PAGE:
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Gene therapy method targets tumor blood vessels

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Posted December 27, 2013
Gene therapy method targets tumor blood vessels
Embargoed until 5 p.m. ET Monday, Dec. 23, 2013. Working in mice, researchers at Washington University School of Medicine in St. Louis report developing a gene delivery method long sought in the field of gene therapy: a deactivated virus carrying a gene of interest that can be injected into the bloodstream and make its way to the right cells. The scientists designed a viral vector that homes in on the abnormal blood vessels of tumors, opening up new therapeutic possibilities for gene therapy against cancer and other conditions that involve abnormal vasculature. In one case, the primary kidney tumor spread to an ovary. The vectors gathering in the metastatic tumor vessels glow green, above. The red staining shows the normal blood vessels of the ovary. Credit: Curiel, Arbeit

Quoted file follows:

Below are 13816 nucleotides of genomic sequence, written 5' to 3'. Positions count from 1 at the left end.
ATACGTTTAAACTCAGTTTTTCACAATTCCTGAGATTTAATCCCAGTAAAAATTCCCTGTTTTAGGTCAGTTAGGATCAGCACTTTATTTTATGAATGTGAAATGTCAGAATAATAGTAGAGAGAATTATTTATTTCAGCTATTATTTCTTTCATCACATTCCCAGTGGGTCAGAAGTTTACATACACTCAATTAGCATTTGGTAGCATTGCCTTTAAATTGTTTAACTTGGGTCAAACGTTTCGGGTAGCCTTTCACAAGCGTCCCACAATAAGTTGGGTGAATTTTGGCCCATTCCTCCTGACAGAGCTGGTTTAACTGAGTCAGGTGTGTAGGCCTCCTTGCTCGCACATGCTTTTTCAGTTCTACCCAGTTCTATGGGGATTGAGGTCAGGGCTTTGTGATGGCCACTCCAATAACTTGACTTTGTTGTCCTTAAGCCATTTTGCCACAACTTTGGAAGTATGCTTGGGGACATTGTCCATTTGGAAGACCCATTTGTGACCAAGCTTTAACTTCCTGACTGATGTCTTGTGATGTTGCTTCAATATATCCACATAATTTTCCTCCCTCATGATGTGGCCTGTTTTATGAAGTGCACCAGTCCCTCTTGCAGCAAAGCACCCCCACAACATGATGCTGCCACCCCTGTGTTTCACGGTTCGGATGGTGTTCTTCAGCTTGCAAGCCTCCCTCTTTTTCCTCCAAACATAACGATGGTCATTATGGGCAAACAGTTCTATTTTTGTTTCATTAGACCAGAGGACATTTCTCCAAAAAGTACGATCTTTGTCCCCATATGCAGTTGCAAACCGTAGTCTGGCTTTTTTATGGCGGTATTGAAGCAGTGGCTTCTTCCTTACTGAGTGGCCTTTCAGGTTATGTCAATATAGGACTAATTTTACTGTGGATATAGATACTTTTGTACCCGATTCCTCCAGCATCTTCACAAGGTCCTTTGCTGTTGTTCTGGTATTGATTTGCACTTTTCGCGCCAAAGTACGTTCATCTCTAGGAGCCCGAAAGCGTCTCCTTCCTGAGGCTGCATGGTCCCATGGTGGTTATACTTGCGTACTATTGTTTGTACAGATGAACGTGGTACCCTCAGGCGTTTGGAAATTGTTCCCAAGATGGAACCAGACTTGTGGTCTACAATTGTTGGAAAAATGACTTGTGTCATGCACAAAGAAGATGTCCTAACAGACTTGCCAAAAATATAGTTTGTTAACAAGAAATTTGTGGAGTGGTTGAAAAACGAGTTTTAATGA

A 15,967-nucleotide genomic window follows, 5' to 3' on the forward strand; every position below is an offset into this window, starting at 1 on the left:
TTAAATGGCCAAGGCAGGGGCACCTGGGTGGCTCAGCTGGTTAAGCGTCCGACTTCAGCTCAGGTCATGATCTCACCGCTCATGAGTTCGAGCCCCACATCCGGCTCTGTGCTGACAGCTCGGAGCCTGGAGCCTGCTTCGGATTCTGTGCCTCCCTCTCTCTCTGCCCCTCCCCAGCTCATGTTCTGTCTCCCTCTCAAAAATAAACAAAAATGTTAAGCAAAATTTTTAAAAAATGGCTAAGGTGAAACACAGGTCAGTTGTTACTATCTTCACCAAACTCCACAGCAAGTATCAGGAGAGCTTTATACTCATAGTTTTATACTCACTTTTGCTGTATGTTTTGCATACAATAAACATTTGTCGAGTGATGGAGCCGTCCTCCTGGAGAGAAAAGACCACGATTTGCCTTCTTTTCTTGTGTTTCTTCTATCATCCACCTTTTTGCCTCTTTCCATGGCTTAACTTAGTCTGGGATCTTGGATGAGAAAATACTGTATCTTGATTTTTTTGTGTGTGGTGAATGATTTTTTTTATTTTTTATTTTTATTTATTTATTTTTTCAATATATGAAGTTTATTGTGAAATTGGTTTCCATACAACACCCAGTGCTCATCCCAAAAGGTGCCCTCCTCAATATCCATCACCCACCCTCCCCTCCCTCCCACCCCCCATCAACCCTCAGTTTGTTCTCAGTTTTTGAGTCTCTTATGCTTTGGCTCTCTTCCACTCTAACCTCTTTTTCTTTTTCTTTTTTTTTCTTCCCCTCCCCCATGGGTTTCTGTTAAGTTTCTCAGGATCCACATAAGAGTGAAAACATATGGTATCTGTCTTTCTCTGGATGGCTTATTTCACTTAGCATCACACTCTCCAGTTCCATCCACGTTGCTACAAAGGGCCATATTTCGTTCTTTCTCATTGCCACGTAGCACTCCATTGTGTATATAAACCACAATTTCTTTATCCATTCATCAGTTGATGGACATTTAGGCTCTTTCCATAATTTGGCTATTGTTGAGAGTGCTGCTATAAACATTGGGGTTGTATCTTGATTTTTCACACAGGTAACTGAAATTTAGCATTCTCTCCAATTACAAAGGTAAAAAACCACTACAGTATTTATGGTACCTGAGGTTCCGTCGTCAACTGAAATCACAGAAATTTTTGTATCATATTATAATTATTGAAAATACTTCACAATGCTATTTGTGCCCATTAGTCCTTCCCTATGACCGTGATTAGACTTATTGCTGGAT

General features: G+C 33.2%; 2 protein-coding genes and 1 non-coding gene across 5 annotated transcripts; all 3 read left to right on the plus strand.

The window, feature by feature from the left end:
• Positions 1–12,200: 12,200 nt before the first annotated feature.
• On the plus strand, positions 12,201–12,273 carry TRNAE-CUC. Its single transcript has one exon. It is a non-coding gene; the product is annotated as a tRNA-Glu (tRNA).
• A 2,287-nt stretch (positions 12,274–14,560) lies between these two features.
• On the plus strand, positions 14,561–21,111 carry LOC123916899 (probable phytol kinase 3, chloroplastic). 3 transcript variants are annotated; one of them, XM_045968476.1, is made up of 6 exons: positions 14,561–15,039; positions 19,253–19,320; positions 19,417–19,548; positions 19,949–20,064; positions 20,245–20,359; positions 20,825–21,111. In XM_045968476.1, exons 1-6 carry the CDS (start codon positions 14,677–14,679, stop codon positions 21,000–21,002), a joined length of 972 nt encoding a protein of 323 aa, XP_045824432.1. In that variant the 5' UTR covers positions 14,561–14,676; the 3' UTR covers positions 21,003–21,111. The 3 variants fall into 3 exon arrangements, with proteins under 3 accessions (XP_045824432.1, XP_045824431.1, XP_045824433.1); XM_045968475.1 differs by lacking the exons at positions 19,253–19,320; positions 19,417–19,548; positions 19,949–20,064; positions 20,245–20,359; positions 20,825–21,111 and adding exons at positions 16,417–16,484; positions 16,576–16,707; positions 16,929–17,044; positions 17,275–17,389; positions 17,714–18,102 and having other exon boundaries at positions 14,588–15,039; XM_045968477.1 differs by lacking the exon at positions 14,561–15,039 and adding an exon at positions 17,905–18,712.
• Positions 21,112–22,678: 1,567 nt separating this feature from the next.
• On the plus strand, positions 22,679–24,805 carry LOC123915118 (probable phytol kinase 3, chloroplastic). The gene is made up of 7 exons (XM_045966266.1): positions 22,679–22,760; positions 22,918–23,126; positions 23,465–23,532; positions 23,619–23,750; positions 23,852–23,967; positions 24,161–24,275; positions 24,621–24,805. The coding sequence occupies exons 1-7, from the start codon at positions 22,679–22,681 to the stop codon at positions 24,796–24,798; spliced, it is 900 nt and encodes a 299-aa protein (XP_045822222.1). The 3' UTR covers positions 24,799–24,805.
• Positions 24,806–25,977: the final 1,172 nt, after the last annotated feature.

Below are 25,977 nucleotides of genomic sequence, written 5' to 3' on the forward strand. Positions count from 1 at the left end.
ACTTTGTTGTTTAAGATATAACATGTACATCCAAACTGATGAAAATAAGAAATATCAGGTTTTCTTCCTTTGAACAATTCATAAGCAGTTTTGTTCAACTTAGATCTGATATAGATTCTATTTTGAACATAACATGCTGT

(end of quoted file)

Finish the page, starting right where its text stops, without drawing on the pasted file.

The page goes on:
Working in mice, researchers at Washington University School of Medicine in St. Louis report developing a gene delivery method long sought in the field of gene therapy: a deactivated virus carrying a gene of interest that can be injected into the bloodstream and make its way to the right cells.

In this early proof-of-concept study, the scientists have shown that they can target tumor blood vessels in mice without affecting healthy tissues.

“Most current gene therapies in humans involve taking cells out of the body, modifying them and putting them back in,” said David T. Curiel, MD, PhD, distinguished professor of radiation oncology. “This limits gene therapy to conditions affecting tissues like the blood or bone marrow that can be removed, treated and returned to the patient. Today, even after 30 years of research, we can’t inject a viral vector to deliver a gene and have it go to the right place.”

 

Read more at: MedicalXpress

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